Okay, Got it? Good.. let’s get to it… (in no particular order)
– THE WALKING DEAD
Whether you’re a fan of zombies or not, you can’t deny the juggernaut that is The Walking Dead. Each year their numbers not only INCREASE, a rarity in TV land, but are also astronomical. Okay, sure… they’ll never hit MASH numbers, but given the amount of choices there are now compared to the three channels that existed in MASH’s day? They’re pounding the competition.
And look, you also can’t deny why it has the appeal that it does. There are enough zombies to lure in the hardcore horror fans, but not too many that it puts a bad taste in the mouths of the average lame middle American.
The story line is compelling, the characters are great and you never know where they’re going to go… well, unless you read the comics. Then you have a little idea of where they’re going.
Not only has the Walking Dead been able to survive the airwaves, but its also been able to survive the behind the scenes drama. Multiple showrunners and budget cuts haven’t been able to slow it down. Sure, it’s had its downfalls (farmhouse anyone?) but it always seems to bounce back when it needs to. Now that Scott Gimple seems to be in for the long haul as the show’s showrunner, maybe it’ll find it’s true, story telling legs. A funny statement when looking at the fact that we’re moving into the back half of the fifth season.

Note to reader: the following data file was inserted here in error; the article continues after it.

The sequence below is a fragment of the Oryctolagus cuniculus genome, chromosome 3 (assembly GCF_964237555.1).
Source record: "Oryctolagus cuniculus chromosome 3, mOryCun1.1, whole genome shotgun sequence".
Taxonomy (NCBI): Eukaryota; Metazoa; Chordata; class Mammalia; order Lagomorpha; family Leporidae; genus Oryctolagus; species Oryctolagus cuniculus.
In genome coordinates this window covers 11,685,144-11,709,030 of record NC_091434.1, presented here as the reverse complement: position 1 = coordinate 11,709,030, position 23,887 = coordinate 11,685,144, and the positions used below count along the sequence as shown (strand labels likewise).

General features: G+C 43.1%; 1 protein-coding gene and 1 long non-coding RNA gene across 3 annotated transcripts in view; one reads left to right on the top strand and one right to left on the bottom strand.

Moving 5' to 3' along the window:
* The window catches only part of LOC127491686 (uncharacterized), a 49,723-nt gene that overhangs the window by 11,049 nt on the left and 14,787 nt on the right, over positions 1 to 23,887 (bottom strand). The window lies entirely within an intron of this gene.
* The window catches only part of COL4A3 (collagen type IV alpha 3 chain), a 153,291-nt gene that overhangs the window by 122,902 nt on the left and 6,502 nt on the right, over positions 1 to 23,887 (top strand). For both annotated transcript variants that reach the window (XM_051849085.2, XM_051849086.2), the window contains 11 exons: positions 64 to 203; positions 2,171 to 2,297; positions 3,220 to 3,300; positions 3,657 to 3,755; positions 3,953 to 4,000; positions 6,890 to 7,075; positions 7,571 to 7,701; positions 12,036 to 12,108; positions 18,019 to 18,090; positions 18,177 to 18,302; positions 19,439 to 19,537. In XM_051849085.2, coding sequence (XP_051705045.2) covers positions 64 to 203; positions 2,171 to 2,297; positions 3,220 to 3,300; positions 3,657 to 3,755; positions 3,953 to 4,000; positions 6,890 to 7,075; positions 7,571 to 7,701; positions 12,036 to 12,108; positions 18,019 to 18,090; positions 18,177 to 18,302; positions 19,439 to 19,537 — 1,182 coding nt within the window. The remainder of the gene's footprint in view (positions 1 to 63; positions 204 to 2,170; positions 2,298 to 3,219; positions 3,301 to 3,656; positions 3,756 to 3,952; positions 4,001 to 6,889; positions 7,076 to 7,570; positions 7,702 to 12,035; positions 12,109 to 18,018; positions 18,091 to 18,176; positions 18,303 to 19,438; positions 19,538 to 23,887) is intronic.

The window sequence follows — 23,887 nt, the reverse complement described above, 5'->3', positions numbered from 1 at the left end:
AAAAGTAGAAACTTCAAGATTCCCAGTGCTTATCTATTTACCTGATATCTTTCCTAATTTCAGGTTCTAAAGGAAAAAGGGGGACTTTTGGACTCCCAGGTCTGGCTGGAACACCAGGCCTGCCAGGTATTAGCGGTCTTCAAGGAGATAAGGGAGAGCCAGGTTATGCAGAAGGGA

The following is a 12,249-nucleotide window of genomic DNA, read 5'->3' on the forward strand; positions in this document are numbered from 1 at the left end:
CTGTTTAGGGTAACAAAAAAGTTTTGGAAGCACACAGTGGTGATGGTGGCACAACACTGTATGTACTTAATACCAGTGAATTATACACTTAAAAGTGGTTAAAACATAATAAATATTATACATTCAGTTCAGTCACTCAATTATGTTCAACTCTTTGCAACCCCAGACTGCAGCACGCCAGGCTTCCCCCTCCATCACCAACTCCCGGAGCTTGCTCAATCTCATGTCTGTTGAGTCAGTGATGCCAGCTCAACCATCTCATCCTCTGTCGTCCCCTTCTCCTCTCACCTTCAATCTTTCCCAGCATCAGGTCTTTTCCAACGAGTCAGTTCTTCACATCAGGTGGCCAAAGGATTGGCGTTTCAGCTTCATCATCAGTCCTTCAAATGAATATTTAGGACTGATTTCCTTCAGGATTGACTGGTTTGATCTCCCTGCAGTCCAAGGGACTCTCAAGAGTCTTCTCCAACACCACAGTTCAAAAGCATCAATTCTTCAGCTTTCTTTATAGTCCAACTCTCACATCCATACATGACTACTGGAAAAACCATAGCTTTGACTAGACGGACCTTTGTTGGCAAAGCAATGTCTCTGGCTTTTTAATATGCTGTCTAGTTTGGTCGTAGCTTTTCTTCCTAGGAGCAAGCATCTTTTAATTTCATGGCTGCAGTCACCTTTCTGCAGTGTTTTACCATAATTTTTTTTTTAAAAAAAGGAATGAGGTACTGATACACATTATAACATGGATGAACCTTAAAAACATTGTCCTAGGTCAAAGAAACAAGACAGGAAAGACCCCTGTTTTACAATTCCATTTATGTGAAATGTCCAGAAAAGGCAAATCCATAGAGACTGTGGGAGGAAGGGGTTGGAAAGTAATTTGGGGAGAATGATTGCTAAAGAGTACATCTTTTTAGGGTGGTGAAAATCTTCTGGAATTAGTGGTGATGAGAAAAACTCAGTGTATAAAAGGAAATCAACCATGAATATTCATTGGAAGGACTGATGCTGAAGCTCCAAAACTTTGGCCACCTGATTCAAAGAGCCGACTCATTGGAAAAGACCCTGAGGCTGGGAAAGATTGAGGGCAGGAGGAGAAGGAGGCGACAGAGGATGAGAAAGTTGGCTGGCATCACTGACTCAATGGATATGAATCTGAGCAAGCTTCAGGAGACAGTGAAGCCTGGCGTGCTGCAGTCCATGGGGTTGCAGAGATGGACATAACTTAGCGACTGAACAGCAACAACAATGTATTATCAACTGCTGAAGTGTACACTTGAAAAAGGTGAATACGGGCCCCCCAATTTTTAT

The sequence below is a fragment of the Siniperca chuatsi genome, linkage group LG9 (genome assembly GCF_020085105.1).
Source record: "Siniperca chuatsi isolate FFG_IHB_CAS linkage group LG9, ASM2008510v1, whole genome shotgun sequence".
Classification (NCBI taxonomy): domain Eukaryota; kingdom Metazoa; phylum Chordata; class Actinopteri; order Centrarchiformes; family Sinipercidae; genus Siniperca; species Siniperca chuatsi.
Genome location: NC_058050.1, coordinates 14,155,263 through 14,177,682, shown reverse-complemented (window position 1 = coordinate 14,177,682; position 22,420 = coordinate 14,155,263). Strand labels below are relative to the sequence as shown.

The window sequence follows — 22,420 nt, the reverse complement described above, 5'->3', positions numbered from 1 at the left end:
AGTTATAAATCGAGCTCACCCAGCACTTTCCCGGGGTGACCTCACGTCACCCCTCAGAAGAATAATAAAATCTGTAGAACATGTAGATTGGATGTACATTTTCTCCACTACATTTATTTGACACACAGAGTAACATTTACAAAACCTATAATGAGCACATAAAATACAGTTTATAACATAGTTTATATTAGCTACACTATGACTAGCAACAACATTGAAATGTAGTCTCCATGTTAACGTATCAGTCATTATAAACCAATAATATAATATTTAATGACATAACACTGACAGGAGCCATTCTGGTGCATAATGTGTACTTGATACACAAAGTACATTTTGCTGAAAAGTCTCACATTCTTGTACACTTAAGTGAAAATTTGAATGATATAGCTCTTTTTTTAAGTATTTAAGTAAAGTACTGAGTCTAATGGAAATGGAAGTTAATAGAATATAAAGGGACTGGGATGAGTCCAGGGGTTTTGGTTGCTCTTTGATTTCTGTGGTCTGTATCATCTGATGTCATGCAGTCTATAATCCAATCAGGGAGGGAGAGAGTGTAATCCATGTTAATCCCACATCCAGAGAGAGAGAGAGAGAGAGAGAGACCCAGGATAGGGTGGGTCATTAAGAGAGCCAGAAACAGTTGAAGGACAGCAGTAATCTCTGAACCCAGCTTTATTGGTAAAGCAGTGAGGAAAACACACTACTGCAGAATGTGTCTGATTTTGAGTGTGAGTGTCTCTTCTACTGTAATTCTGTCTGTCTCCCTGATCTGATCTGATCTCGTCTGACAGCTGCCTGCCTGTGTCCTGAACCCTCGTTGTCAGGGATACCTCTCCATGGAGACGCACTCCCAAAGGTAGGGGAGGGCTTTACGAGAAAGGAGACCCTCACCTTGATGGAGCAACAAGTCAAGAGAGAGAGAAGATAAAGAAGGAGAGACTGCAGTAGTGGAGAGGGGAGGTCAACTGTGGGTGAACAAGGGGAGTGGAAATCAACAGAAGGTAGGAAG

More than anything else, The Walking Dead deserves to be on this list due to its social impact. What other show in TV history has ever been able to actually create ANOTHER show, in which people sit on a couch and talk about what they just watched? That’s right… none. The Walking Dead has been able to bring the “Comic Con” part of nerd culture into your living room… and based on the numbers, you’re eating it up. With a spinoff debuting in 2015 and the comic still going strong, it’s not a show that will be going anywhere any time soon.
– BREAKING BAD
Are you surprised? Here’s a show that seemingly came out of no where to become, easily a front runner for “best show ever.” A show that faced cancelation due to poor first season numbers, ended up dominating both ratings and casual party chit chat.
Whether you liked it or not, you can’t ignore the fact that the show was smart. It knew what it was doing and where it was going. Only ever going to be 5 seasons, Vince Gilligan planned out shit so precise that there are open ended Easter eggs in season 1 that get answered in season 5 and only the biggest fans caught every detail.
So what was the appeal? Simple. The setup. An average, white, middle classed, teacher… gets cancer and has to provide for his family. There’s no person in America hasn’t thought about a life of crime after getting a hospital bill for the simplest of things.
It’s this foundation that solidified its audience. We wanted Walter White to beat the system and by the time he became “out of control” we were already on board for the ride. We, like him, went down the rabbit hole.
But let’s face facts, we didn’t tune in each week to see Walter’s latest conquest, we’d tune in to find out how he’d get out of the latest “oh shit” moments that HE created.